In the Hebrew Bible there are many examples of ritualistic cleansings and as we read the New Testament we find examples of the 1st century Jews continuing these practices.  Sometimes the ritualistic cleansings were of objects like drinking glasses, which Jesus notes that the Pharisees do in his day.  Other times the cleansings involved washing a part of the body, like the hands.  Then on a few occasions, the ritualistic cleansings call for the washing of the entire body.  I won’t get into all of the reasons that a Jew would need to wash their entire body, but a few examples include after a person has touched a dead person or animal, after a woman’s time of menstruation was complete, and when a Gentile person decided that they wanted to become a Jew.  The ritualistic cleansing was a piece of the process of becoming a part of the people of God.

The Hebrew Bible gives a procedure through which a Gentile must go to become a Jew.  There is a period of study and testing of your doctrinal beliefs and practices.  Then you went through a ritualistic cleansing, known as the mikveh.  Mikveh is the term used for all of the ritualistic cleansing used for purification.  It is only after a convert to Judaism goes through the mikveh that they are no longer considered to be an outsider and they are able to enter into the temple and into full fellowship with God and the other Jews.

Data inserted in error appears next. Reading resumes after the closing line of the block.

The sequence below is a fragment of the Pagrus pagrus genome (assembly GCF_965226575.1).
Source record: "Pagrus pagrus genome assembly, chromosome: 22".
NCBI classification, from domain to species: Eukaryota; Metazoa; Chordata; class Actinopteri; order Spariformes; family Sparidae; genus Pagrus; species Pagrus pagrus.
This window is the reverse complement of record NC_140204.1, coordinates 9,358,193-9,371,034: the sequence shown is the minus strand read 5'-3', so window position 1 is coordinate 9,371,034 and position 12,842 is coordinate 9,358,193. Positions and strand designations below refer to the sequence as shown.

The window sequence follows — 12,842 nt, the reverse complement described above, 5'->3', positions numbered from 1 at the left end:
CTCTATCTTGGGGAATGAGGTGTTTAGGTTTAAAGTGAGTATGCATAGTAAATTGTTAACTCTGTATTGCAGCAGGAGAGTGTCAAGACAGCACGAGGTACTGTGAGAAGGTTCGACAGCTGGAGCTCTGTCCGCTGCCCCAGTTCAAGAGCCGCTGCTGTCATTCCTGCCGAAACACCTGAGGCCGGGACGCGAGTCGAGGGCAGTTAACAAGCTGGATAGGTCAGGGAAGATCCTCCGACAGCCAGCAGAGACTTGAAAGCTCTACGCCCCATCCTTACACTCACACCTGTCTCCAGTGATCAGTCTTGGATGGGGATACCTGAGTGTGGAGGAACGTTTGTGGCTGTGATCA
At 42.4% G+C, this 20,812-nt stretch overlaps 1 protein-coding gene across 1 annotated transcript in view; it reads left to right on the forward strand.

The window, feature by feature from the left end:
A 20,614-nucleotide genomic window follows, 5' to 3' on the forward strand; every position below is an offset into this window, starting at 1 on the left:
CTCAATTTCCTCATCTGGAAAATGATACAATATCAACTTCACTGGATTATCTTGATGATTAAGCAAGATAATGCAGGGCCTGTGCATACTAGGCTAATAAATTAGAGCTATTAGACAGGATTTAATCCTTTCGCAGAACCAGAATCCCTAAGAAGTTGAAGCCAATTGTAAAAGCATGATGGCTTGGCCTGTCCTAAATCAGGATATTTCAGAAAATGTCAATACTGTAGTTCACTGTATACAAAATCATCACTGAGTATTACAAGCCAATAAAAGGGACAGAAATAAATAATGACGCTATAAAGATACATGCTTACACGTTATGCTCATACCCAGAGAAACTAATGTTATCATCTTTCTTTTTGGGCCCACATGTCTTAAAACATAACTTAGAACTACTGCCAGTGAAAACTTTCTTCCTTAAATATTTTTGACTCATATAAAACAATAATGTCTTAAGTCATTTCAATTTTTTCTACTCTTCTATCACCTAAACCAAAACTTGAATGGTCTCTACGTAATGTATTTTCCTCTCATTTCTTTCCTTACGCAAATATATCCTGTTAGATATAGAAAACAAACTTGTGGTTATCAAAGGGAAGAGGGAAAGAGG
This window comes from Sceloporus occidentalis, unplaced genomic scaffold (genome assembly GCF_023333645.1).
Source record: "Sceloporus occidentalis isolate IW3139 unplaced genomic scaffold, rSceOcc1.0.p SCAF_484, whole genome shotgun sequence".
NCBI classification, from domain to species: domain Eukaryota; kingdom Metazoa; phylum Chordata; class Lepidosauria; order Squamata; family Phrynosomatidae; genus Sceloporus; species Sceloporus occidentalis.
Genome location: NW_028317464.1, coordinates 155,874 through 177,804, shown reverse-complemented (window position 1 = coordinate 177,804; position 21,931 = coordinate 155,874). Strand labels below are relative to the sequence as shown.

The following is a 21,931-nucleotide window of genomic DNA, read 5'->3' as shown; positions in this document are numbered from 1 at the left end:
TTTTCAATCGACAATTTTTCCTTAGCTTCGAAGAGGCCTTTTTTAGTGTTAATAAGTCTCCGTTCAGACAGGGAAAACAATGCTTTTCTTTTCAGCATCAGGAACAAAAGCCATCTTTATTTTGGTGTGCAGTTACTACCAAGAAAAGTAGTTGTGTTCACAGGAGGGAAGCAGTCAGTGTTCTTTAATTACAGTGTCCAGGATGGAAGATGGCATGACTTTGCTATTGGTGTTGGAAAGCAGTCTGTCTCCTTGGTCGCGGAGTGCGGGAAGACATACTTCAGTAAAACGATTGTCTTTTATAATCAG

When John began his ministry, his message was simple.  Repent, for the kingdom of God has come near.  As he went from town to town, he described for the Jews the ways in which they were failing to live by God’s plan.  By submitting themselves to mikveh, or baptism as it is called in the New Testament, they were making a public commitment to realign their will with God’s, a lot like a convert to Judaism would be making a commitment for the first time.  Some might even say that these Jews that were coming to John for baptism, though they grew up in Jewish families, were making a commitment to follow God for the first time in their lives.  It was almost like they were Gentiles entering into a new religion because now they were going to take their religion seriously.  They were seeking full fellowship with God.

            So this brings us to a bit of a challenging question.  Why would Jesus submit himself to baptism?  It is clear from our text for this morning that John didn’t think that Jesus needed to be baptized.  John told Jesus that Jesus should be baptizing him, not the other way around as Jesus was proposing.

            If we back up a few verses to verse 11a, we find that John had to say this about the baptisms that he was performing, “I baptize you with water for repentance.”  Water for repentance.  When we think of repentance, we often think about confessing our sins and asking for forgiveness.  And I think that this is an important part of repentance, but not all of it.  I think that to understand baptism, we need to understand repentance from the Jewish perspective.